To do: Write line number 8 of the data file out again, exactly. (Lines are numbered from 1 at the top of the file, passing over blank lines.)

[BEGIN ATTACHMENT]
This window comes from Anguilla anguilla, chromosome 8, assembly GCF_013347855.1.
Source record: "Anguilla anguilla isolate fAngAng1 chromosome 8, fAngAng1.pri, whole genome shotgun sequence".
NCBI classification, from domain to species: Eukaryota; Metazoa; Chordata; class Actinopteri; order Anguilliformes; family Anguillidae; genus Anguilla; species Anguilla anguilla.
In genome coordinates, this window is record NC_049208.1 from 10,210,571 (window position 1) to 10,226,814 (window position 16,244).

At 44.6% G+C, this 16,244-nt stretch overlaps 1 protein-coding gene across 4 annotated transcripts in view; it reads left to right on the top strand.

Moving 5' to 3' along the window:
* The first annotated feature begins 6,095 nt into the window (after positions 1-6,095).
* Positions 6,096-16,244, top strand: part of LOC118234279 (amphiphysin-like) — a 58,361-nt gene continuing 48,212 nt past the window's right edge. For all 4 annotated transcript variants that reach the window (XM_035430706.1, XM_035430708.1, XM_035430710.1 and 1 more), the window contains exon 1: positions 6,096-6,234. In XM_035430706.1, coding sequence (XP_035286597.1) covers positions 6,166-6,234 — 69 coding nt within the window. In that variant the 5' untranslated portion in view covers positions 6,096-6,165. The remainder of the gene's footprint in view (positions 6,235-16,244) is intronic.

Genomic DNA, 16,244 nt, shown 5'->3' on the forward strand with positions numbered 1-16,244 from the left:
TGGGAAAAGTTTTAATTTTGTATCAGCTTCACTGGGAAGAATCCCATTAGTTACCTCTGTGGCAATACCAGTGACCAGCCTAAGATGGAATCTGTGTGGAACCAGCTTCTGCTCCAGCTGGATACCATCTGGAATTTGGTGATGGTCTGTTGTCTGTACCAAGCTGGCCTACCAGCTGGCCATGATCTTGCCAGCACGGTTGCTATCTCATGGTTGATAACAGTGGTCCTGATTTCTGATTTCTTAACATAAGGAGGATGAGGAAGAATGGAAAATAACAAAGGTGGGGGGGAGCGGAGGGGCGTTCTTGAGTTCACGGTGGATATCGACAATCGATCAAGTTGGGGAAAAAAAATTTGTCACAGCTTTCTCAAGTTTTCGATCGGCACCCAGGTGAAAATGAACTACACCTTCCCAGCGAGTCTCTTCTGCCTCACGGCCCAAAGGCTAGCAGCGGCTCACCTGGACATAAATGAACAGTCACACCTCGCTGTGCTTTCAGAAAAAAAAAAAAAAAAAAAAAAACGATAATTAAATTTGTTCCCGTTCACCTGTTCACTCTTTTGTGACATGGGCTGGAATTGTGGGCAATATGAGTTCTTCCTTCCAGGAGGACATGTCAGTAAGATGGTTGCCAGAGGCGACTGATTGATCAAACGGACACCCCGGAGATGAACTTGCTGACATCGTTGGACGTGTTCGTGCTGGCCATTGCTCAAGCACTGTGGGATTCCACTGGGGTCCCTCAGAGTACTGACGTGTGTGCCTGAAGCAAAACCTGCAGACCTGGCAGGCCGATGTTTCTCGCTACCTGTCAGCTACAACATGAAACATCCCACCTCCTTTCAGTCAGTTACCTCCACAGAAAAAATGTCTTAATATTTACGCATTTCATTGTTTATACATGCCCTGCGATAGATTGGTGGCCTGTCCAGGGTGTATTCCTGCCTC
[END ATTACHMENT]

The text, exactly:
* Positions 6,096-16,244, top strand: part of LOC118234279 (amphiphysin-like) — a 58,361-nt gene continuing 48,212 nt past the window's right edge. For all 4 annotated transcript variants that reach the window (XM_035430706.1, XM_035430708.1, XM_035430710.1 and 1 more), the window contains exon 1: positions 6,096-6,234. In XM_035430706.1, coding sequence (XP_035286597.1) covers positions 6,166-6,234 — 69 coding nt within the window. In that variant the 5' untranslated portion in view covers positions 6,096-6,165. The remainder of the gene's footprint in view (positions 6,235-16,244) is intronic.